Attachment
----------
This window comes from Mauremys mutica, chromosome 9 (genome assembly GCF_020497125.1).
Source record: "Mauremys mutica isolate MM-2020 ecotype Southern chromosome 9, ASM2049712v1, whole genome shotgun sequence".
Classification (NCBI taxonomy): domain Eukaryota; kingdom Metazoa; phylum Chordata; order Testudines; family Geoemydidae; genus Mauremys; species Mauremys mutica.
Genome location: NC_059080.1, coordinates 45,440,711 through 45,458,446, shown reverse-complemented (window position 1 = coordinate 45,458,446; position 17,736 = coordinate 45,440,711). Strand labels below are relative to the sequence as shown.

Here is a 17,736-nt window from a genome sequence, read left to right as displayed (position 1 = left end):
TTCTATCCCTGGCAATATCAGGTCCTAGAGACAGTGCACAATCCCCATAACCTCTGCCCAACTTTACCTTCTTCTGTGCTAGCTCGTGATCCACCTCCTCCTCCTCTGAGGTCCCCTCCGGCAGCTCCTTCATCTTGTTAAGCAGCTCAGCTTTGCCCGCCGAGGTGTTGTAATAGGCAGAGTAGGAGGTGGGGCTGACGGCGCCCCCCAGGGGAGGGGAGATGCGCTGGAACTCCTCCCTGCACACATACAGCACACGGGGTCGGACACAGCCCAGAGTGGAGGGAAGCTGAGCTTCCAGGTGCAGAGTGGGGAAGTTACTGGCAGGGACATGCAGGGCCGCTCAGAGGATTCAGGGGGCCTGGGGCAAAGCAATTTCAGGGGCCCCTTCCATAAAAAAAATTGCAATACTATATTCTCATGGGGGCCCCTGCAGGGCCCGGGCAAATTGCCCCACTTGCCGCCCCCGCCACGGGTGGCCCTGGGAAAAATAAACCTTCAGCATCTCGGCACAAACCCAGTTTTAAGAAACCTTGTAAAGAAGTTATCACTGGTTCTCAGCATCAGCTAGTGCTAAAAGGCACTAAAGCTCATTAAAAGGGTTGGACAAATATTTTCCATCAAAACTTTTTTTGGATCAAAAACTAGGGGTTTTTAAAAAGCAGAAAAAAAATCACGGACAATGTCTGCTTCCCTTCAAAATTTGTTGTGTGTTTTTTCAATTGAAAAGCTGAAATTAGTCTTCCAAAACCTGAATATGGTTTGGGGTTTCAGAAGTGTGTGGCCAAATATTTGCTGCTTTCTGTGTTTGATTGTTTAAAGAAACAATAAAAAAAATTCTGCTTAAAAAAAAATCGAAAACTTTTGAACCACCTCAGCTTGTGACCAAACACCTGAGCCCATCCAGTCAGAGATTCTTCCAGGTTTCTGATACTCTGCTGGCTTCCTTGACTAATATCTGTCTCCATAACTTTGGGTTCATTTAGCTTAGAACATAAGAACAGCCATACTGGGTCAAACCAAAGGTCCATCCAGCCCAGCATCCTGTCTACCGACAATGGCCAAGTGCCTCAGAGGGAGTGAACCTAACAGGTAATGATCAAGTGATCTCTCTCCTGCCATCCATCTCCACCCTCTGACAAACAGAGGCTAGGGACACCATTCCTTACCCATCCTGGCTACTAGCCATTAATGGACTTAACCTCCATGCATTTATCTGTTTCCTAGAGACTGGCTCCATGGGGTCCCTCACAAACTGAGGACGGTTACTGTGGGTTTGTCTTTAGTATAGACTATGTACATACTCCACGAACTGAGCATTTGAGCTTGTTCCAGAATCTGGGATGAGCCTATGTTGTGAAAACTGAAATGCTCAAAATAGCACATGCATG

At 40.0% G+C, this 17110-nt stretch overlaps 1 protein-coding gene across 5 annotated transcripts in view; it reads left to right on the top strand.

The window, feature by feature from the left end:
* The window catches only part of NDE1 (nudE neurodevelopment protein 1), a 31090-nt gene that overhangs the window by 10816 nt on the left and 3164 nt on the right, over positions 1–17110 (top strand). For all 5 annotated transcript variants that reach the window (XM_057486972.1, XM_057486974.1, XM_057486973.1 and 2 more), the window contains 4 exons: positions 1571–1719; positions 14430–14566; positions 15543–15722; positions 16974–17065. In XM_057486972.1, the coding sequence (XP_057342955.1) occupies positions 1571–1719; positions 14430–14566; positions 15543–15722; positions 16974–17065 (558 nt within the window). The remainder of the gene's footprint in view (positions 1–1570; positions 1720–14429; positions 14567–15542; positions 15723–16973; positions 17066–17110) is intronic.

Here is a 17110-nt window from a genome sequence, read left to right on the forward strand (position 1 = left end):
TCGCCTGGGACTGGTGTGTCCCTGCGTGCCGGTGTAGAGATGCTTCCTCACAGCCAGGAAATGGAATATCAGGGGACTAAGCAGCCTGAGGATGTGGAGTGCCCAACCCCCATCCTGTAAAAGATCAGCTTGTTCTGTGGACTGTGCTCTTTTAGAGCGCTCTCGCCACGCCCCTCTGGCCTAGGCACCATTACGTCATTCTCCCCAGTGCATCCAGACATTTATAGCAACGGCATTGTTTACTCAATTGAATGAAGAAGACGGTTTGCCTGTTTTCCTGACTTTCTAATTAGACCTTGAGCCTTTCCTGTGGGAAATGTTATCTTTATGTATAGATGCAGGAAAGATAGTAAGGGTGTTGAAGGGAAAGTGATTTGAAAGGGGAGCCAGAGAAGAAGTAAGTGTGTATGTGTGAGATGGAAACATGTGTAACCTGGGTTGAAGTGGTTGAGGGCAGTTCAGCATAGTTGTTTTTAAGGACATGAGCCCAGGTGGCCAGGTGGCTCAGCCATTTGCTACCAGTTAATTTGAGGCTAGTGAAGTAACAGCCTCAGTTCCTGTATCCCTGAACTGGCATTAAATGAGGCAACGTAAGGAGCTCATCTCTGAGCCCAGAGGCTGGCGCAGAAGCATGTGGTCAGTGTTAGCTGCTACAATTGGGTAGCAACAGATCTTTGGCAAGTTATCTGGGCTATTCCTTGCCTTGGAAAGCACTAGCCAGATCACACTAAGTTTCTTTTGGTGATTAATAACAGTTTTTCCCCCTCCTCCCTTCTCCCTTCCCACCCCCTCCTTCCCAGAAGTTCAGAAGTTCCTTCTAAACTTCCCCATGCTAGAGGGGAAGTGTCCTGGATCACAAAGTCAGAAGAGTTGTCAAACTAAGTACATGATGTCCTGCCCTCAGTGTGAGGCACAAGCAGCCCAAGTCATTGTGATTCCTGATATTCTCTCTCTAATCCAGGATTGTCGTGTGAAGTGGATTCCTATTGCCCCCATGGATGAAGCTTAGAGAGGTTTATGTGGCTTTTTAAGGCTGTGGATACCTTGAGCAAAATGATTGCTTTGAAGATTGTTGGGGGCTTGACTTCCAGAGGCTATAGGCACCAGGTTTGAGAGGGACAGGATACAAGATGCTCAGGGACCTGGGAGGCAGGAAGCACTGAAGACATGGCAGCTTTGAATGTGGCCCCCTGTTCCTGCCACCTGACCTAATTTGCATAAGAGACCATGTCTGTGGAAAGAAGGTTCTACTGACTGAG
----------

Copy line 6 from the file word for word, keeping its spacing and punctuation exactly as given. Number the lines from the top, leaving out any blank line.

TTCTATCCCTGGCAATATCAGGTCCTAGAGACAGTGCACAATCCCCATAACCTCTGCCCAACTTTACCTTCTTCTGTGCTAGCTCGTGATCCACCTCCTCCTCCTCTGAGGTCCCCTCCGGCAGCTCCTTCATCTTGTTAAGCAGCTCAGCTTTGCCCGCCGAGGTGTTGTAATAGGCAGAGTAGGAGGTGGGGCTGACGGCGCCCCCCAGGGGAGGGGAGATGCGCTGGAACTCCTCCCTGCACACATACAGCACACGGGGTCGGACACAGCCCAGAGTGGAGGGAAGCTGAGCTTCCAGGTGCAGAGTGGGGAAGTTACTGGCAGGGACATGCAGGGCCGCTCAGAGGATTCAGGGGGCCTGGGGCAAAGCAATTTCAGGGGCCCCTTCCATAAAAAAAATTGCAATACTATATTCTCATGGGGGCCCCTGCAGGGCCCGGGCAAATTGCCCCACTTGCCGCCCCCGCCACGGGTGGCCCTGGGAAAAATAAACCTTCAGCATCTCGGCACAAACCCAGTTTTAAGAAACCTTGTAAAGAAGTTATCACTGGTTCTCAGCATCAGCTAGTGCTAAAAGGCACTAAAGCTCATTAAAAGGGTTGGACAAATATTTTCCATCAAAACTTTTTTTGGATCAAAAACTAGGGGTTTTTAAAAAGCAGAAAAAAAATCACGGACAATGTCTGCTTCCCTTCAAAATTTGTTGTGTGTTTTTTCAATTGAAAAGCTGAAATTAGTCTTCCAAAACCTGAATATGGTTTGGGGTTTCAGAAGTGTGTGGCCAAATATTTGCTGCTTTCTGTGTTTGATTGTTTAAAGAAACAATAAAAAAAATTCTGCTTAAAAAAAAATCGAAAACTTTTGAACCACCTCAGCTTGTGACCAAACACCTGAGCCCATCCAGTCAGAGATTCTTCCAGGTTTCTGATACTCTGCTGGCTTCCTTGACTAATATCTGTCTCCATAACTTTGGGTTCATTTAGCTTAGAACATAAGAACAGCCATACTGGGTCAAACCAAAGGTCCATCCAGCCCAGCATCCTGTCTACCGACAATGGCCAAGTGCCTCAGAGGGAGTGAACCTAACAGGTAATGATCAAGTGATCTCTCTCCTGCCATCCATCTCCACCCTCTGACAAACAGAGGCTAGGGACACCATTCCTTACCCATCCTGGCTACTAGCCATTAATGGACTTAACCTCCATGCATTTATCTGTTTCCTAGAGACTGGCTCCATGGGGTCCCTCACAAACTGAGGACGGTTACTGTGGGTTTGTCTTTAGTATAGACTATGTACATACTCCACGAACTGAGCATTTGAGCTTGTTCCAGAATCTGGGATGAGCCTATGTTGTGAAAACTGAAATGCTCAAAATAGCACATGCATG